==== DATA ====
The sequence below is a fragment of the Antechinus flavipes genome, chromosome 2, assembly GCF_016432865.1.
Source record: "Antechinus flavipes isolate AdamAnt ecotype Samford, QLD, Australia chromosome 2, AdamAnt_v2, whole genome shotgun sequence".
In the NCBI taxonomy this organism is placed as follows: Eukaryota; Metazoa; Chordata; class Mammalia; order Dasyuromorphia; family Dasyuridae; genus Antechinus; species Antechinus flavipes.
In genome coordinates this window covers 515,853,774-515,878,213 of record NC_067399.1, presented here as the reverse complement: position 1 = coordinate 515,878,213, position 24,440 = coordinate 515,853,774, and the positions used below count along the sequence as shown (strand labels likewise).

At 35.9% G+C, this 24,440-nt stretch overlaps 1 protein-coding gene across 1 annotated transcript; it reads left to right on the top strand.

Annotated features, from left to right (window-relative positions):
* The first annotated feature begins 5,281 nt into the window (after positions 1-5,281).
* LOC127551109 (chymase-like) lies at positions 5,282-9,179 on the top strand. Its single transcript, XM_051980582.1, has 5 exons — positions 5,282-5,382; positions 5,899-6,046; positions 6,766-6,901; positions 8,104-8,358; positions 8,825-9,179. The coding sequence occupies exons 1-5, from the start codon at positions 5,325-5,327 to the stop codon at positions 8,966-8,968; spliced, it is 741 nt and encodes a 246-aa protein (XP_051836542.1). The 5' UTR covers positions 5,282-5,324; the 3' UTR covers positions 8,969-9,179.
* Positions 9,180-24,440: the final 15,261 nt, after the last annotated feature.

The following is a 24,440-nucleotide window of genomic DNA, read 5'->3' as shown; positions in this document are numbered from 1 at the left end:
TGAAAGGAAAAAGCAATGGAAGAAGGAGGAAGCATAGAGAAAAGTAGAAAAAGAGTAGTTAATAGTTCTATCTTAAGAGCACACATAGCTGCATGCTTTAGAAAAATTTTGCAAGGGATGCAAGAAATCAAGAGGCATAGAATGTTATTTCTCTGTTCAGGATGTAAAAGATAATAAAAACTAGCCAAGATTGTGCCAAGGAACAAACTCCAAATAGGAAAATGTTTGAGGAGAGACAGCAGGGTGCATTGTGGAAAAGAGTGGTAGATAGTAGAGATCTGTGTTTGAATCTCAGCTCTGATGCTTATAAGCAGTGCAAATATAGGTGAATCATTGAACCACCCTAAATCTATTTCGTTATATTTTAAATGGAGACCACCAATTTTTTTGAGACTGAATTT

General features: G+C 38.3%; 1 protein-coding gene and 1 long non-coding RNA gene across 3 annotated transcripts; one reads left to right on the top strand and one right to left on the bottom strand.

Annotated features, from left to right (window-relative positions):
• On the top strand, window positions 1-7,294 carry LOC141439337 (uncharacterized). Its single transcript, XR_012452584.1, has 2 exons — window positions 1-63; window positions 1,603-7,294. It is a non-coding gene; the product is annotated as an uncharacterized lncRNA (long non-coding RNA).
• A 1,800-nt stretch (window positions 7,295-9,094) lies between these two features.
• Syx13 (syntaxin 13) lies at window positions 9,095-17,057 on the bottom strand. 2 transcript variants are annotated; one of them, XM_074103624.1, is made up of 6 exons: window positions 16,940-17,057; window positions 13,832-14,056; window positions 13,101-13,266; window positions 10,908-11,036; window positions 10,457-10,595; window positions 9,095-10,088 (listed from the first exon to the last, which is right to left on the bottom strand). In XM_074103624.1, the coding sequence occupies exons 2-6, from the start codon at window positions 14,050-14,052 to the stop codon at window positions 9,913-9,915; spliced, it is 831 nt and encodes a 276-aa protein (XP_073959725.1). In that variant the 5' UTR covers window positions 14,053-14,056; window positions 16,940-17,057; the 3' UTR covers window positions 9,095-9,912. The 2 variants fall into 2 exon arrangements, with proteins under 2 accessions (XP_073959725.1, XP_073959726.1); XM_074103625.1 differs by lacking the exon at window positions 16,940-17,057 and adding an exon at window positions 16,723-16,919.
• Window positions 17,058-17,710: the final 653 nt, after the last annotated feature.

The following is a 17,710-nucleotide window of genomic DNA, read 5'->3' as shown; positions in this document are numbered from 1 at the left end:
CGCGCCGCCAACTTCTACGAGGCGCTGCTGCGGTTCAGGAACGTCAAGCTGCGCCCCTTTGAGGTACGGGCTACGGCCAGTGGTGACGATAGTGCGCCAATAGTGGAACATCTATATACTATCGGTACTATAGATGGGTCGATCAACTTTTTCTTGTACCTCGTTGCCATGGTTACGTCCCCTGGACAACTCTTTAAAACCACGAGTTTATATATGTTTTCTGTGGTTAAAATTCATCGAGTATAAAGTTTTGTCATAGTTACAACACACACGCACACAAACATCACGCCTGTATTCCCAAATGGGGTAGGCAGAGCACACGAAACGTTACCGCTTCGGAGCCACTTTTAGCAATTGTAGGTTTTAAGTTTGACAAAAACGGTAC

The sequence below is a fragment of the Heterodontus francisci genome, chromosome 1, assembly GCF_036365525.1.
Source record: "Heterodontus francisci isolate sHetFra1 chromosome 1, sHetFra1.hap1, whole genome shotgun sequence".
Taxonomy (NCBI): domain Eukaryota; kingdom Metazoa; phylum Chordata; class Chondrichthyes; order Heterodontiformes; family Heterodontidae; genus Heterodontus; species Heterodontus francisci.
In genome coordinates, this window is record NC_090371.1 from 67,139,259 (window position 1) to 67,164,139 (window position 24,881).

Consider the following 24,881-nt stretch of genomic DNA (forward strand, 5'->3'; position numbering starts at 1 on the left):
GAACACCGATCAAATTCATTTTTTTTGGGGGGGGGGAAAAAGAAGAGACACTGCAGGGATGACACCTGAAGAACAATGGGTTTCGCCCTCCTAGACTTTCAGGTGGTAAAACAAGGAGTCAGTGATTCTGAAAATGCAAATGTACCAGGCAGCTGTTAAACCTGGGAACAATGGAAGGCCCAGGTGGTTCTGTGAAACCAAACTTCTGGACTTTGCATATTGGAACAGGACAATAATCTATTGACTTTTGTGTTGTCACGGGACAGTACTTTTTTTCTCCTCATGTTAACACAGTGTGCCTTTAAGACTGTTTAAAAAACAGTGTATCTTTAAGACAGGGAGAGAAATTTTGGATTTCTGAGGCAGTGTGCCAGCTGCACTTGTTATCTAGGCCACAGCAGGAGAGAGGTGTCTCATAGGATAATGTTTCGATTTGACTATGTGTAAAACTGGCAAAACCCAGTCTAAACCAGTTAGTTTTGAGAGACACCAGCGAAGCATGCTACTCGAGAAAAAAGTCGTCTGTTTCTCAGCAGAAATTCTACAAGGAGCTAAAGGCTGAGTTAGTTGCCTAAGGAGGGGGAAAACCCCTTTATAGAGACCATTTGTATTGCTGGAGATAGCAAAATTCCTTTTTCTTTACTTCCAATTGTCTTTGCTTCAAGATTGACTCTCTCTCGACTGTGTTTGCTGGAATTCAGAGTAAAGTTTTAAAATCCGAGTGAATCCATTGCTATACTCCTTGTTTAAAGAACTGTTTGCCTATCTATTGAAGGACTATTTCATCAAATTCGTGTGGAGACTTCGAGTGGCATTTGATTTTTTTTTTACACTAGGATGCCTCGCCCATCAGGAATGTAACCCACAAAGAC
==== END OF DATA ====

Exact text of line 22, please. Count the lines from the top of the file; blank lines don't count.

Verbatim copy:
Taxonomy (NCBI): domain Eukaryota; kingdom Metazoa; phylum Chordata; class Chondrichthyes; order Heterodontiformes; family Heterodontidae; genus Heterodontus; species Heterodontus francisci.